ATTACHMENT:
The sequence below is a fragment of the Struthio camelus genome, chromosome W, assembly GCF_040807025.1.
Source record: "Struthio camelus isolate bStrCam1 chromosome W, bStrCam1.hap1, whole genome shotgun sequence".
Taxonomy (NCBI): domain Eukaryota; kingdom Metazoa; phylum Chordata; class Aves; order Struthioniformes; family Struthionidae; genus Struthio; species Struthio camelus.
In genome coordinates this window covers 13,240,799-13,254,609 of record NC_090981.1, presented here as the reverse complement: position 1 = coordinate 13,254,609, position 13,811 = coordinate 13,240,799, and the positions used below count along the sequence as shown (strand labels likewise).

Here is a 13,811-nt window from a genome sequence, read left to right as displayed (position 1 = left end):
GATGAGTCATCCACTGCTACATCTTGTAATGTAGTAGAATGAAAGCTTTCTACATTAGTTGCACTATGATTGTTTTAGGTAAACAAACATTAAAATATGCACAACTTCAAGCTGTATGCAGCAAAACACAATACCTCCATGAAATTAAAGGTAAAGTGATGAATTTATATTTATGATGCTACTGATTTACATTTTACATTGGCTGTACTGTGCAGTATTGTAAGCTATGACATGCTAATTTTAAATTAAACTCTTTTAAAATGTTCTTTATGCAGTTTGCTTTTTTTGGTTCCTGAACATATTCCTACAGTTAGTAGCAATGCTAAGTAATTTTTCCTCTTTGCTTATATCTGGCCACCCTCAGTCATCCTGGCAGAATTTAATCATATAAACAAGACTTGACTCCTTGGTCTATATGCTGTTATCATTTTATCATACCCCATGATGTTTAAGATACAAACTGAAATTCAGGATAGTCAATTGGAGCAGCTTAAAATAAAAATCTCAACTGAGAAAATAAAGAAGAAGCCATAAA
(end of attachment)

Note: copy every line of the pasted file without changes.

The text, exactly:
The sequence below is a fragment of the Struthio camelus genome, chromosome W, assembly GCF_040807025.1.
Source record: "Struthio camelus isolate bStrCam1 chromosome W, bStrCam1.hap1, whole genome shotgun sequence".
Taxonomy (NCBI): domain Eukaryota; kingdom Metazoa; phylum Chordata; class Aves; order Struthioniformes; family Struthionidae; genus Struthio; species Struthio camelus.
In genome coordinates this window covers 13,240,799-13,254,609 of record NC_090981.1, presented here as the reverse complement: position 1 = coordinate 13,254,609, position 13,811 = coordinate 13,240,799, and the positions used below count along the sequence as shown (strand labels likewise).

Here is a 13,811-nt window from a genome sequence, read left to right as displayed (position 1 = left end):
GATGAGTCATCCACTGCTACATCTTGTAATGTAGTAGAATGAAAGCTTTCTACATTAGTTGCACTATGATTGTTTTAGGTAAACAAACATTAAAATATGCACAACTTCAAGCTGTATGCAGCAAAACACAATACCTCCATGAAATTAAAGGTAAAGTGATGAATTTATATTTATGATGCTACTGATTTACATTTTACATTGGCTGTACTGTGCAGTATTGTAAGCTATGACATGCTAATTTTAAATTAAACTCTTTTAAAATGTTCTTTATGCAGTTTGCTTTTTTTGGTTCCTGAACATATTCCTACAGTTAGTAGCAATGCTAAGTAATTTTTCCTCTTTGCTTATATCTGGCCACCCTCAGTCATCCTGGCAGAATTTAATCATATAAACAAGACTTGACTCCTTGGTCTATATGCTGTTATCATTTTATCATACCCCATGATGTTTAAGATACAAACTGAAATTCAGGATAGTCAATTGGAGCAGCTTAAAATAAAAATCTCAACTGAGAAAATAAAGAAGAAGCCATAAA